Tulsa, OK — Beacon Power LLC, a company that provides energy storage capacity based on grid-scale flywheel technology is installing flywheels and full-scale construction at a new 20 MW energy storage plant in Hazle Township, Pennsylvania.
The first 4 MW of energy storage capacity is scheduled to enter commercial operation in the PJM Interconnection grid system in September, with the full 20-MW plant operational during the 2nd quarter of 2014.
Beacon Power flywheel plants provide frequency regulation services by absorbing energy from the grid when there is too much and storing it as kinetic energy. In times of low energy on the grid, the flywheels cycle energy back onto the grid. These cycles can occur multiple times in time periods as short as one minute, making them responsive to the needs of power grid operators.
The recipient of a Department of Energy (DOE) loan guarantee of about $43 million in 2009, Beacon Power filed for Chapter 11 bankruptcy protection in the U.S. Bankruptcy court in Delaware in November 2011.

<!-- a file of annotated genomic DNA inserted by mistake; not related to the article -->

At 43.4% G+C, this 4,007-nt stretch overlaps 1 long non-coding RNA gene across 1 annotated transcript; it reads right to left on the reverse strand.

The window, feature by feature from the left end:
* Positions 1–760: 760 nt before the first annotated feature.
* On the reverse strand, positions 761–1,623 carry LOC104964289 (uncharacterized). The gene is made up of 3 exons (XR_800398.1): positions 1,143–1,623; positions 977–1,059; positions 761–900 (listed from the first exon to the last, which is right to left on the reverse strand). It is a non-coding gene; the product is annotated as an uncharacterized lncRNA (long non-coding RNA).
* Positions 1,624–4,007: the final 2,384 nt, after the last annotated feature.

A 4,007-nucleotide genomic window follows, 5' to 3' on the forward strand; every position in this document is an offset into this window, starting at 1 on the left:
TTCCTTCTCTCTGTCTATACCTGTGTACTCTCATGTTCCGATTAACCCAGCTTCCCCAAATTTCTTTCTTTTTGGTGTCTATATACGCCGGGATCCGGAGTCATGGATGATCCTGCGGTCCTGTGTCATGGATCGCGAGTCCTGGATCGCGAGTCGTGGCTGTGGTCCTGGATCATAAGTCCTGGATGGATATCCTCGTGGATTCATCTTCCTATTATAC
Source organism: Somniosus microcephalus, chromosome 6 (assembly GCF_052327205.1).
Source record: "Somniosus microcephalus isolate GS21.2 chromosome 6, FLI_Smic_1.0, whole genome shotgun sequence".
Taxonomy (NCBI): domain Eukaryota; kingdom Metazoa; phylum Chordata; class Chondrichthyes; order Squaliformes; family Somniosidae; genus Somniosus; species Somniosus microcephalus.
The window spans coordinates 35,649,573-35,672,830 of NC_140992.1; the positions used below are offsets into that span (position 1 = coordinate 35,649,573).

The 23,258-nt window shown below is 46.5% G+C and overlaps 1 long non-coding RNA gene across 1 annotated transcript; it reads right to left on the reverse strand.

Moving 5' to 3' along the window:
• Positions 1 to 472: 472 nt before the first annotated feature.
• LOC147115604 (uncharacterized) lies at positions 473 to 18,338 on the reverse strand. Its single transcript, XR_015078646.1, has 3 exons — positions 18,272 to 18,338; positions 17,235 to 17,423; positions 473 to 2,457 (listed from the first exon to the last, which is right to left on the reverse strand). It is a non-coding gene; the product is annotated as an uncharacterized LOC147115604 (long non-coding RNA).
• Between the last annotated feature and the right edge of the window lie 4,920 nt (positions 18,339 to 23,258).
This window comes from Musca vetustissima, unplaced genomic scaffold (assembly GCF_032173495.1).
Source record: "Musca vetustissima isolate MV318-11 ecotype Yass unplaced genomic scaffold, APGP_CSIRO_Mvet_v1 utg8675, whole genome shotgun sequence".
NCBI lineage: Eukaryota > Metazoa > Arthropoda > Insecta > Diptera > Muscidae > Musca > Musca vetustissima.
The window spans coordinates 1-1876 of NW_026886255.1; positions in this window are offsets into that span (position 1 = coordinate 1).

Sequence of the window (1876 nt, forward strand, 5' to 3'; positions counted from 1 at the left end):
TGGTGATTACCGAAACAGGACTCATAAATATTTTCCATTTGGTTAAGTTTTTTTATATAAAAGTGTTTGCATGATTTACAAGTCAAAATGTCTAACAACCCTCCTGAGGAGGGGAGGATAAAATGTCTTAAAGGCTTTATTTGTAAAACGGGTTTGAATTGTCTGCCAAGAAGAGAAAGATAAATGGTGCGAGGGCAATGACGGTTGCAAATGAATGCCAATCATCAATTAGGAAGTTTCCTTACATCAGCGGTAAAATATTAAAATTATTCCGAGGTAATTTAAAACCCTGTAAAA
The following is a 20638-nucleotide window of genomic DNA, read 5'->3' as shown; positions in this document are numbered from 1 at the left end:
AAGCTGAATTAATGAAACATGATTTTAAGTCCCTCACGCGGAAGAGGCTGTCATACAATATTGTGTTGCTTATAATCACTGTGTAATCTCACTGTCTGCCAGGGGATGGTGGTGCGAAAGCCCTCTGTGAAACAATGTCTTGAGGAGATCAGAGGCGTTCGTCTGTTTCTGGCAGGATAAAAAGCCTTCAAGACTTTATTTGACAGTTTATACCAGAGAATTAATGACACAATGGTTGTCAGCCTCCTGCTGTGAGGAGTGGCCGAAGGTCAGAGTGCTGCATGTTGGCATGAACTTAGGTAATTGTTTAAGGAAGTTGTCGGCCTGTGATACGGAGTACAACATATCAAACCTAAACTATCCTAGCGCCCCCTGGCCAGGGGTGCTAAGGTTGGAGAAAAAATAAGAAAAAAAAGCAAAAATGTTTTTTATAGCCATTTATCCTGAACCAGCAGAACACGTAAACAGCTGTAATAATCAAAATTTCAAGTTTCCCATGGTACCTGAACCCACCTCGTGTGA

In 2012, Rockland Capital, a private investment firm focused on the energy industry, acquired the assets and certain agreements of Beacon Power Corp. and placed them in a new privately-owned company named Beacon Power LLC, according to the company’s website. Rockland continues to pursue the development and commercialization of Beacon’s flywheel technology.
The company’s first 20-MW flywheel energy storage system in Stephentown, N.Y. commenced full commercial operations and has had no material technical problems since, according to the company’s website.
Overall availability at the plant, which uses some 200 flywheels, has been 97 percent. The plant’s flywheels have performed more than 4,000 full charge/discharge cycles per year. To date, Beacon’s flywheels have accumulated more than 3.5 million operating hours.
Beacon restarted manufacturing at its Tyngsboro, Massachusetts facility in December 2012, and reports that it is again making flywheels. The company began work on the Pennsylvania energy storage plant in Hazle Township in December 2012.
This article was originally published on Electric Light & Power and was republished with permission.
Lead image: Stacks of coins via Shutterstock